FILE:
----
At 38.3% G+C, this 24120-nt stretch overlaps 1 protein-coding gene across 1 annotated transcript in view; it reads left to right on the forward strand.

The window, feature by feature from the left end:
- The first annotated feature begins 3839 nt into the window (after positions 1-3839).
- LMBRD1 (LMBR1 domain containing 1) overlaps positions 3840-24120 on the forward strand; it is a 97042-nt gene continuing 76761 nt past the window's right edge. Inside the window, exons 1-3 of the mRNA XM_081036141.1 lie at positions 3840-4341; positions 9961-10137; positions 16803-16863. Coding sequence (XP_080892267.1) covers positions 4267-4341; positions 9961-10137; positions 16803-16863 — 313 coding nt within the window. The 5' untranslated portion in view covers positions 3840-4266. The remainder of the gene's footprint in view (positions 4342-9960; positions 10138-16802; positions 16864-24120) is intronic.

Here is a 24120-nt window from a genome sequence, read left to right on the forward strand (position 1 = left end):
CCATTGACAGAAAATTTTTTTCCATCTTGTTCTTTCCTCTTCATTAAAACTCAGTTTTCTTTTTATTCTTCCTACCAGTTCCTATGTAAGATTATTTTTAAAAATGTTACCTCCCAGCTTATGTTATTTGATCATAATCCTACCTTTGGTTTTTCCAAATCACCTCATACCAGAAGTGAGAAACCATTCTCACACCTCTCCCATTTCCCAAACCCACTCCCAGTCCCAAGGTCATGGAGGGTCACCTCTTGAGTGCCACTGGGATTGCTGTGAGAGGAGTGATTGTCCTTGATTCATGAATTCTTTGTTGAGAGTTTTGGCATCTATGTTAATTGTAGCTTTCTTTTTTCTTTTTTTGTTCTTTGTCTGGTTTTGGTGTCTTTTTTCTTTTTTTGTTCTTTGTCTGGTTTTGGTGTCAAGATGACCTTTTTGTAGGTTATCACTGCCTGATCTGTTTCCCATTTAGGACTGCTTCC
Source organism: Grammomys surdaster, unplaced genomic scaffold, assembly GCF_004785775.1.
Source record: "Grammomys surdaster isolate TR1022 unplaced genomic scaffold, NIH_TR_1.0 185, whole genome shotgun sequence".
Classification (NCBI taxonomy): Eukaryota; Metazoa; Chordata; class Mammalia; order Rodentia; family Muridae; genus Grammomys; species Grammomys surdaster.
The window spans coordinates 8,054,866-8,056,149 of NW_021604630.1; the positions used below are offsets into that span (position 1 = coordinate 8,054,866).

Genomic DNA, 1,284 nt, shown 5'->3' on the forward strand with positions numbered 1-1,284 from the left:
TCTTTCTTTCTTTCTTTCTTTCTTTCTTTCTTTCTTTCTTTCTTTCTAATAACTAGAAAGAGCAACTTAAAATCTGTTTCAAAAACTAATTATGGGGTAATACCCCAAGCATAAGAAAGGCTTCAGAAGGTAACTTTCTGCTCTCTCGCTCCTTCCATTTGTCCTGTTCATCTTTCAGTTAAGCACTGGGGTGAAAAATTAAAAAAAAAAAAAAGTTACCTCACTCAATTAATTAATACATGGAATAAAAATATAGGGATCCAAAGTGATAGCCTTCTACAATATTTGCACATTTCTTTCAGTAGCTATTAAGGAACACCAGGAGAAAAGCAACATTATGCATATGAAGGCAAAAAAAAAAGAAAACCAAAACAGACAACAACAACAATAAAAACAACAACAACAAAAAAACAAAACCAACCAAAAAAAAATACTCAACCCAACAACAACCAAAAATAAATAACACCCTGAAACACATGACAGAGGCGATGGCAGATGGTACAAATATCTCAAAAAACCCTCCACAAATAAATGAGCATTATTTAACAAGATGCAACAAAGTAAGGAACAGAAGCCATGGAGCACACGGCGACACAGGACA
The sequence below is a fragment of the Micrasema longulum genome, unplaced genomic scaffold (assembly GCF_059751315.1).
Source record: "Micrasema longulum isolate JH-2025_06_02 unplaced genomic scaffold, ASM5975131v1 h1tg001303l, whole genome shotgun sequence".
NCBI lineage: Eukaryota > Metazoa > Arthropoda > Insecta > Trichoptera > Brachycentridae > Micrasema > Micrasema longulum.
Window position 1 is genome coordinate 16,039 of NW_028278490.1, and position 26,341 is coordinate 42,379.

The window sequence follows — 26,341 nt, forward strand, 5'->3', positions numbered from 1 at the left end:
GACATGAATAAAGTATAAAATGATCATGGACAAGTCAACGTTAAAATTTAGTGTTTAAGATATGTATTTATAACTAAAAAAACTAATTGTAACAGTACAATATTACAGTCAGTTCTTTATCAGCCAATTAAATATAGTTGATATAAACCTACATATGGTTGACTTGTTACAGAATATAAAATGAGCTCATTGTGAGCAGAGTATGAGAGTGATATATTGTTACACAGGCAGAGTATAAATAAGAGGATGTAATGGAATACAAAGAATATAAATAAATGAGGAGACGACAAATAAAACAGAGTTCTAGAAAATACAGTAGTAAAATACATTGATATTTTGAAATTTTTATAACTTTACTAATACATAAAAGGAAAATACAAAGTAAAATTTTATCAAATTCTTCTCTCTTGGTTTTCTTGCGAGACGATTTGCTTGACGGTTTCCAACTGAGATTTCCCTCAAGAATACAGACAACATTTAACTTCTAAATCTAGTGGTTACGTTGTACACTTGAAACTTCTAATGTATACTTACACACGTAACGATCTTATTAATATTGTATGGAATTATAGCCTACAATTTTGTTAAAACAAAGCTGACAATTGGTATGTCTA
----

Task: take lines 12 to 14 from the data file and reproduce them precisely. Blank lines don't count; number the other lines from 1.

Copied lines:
TCTTTCTTTCTTTCTTTCTTTCTTTCTTTCTTTCTTTCTTTCTTTCTAATAACTAGAAAGAGCAACTTAAAATCTGTTTCAAAAACTAATTATGGGGTAATACCCCAAGCATAAGAAAGGCTTCAGAAGGTAACTTTCTGCTCTCTCGCTCCTTCCATTTGTCCTGTTCATCTTTCAGTTAAGCACTGGGGTGAAAAATTAAAAAAAAAAAAAAGTTACCTCACTCAATTAATTAATACATGGAATAAAAATATAGGGATCCAAAGTGATAGCCTTCTACAATATTTGCACATTTCTTTCAGTAGCTATTAAGGAACACCAGGAGAAAAGCAACATTATGCATATGAAGGCAAAAAAAAAAGAAAACCAAAACAGACAACAACAACAATAAAAACAACAACAACAAAAAAACAAAACCAACCAAAAAAAAATACTCAACCCAACAACAACCAAAAATAAATAACACCCTGAAACACATGACAGAGGCGATGGCAGATGGTACAAATATCTCAAAAAACCCTCCACAAATAAATGAGCATTATTTAACAAGATGCAACAAAGTAAGGAACAGAAGCCATGGAGCACACGGCGACACAGGACA
The sequence below is a fragment of the Micrasema longulum genome, unplaced genomic scaffold (assembly GCF_059751315.1).
Source record: "Micrasema longulum isolate JH-2025_06_02 unplaced genomic scaffold, ASM5975131v1 h1tg001303l, whole genome shotgun sequence".